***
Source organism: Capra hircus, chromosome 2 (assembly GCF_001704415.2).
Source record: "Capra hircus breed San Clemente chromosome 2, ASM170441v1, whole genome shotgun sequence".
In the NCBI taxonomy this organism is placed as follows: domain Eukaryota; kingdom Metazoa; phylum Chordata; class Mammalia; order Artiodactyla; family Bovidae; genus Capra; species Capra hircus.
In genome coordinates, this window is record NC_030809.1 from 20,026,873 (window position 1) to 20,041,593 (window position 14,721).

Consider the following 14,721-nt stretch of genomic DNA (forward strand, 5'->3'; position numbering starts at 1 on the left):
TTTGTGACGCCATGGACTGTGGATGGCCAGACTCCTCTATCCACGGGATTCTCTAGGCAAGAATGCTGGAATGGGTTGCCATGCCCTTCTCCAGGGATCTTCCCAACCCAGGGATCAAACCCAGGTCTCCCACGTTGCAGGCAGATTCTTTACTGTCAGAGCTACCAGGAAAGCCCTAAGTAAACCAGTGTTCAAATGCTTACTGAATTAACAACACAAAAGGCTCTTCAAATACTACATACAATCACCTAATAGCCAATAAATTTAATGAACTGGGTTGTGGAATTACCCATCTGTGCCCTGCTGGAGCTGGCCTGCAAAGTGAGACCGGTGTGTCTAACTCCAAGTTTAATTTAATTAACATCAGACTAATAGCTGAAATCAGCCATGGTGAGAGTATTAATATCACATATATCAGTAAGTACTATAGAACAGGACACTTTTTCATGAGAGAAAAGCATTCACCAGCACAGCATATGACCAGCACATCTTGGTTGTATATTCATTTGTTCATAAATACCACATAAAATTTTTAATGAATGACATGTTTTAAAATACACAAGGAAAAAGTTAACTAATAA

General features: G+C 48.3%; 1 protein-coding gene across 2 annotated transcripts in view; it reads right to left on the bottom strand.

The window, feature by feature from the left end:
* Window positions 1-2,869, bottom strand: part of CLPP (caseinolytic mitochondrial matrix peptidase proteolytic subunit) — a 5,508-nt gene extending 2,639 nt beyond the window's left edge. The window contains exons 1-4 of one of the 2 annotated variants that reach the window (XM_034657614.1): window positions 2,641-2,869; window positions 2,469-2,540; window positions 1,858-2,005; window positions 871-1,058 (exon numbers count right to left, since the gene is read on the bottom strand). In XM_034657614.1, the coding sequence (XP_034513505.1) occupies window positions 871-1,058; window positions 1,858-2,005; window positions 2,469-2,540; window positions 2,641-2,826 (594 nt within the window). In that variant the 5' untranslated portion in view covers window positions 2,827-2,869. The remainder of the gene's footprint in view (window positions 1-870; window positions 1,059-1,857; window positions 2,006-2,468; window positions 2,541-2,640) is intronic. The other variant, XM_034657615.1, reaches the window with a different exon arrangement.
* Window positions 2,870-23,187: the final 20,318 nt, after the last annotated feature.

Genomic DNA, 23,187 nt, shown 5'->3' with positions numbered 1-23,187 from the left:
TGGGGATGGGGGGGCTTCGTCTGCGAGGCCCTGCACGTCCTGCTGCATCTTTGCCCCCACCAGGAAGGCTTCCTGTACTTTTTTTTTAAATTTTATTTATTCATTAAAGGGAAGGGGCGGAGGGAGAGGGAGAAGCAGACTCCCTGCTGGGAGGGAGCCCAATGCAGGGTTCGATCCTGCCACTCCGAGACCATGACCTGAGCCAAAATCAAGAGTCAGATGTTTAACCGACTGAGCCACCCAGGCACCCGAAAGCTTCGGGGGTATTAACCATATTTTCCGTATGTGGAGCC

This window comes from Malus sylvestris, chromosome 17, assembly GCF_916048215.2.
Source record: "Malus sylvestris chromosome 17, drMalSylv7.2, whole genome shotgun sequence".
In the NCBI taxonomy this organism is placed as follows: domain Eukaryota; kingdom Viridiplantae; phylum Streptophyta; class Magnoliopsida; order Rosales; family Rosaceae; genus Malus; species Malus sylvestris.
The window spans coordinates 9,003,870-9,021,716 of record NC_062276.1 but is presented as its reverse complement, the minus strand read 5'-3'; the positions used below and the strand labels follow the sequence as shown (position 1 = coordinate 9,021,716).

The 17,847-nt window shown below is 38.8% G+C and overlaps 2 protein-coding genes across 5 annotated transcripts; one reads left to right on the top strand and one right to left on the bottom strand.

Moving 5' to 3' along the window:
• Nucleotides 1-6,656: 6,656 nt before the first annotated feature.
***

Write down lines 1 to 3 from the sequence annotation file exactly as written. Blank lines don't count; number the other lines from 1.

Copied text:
Source organism: Capra hircus, chromosome 2 (assembly GCF_001704415.2).
Source record: "Capra hircus breed San Clemente chromosome 2, ASM170441v1, whole genome shotgun sequence".
In the NCBI taxonomy this organism is placed as follows: domain Eukaryota; kingdom Metazoa; phylum Chordata; class Mammalia; order Artiodactyla; family Bovidae; genus Capra; species Capra hircus.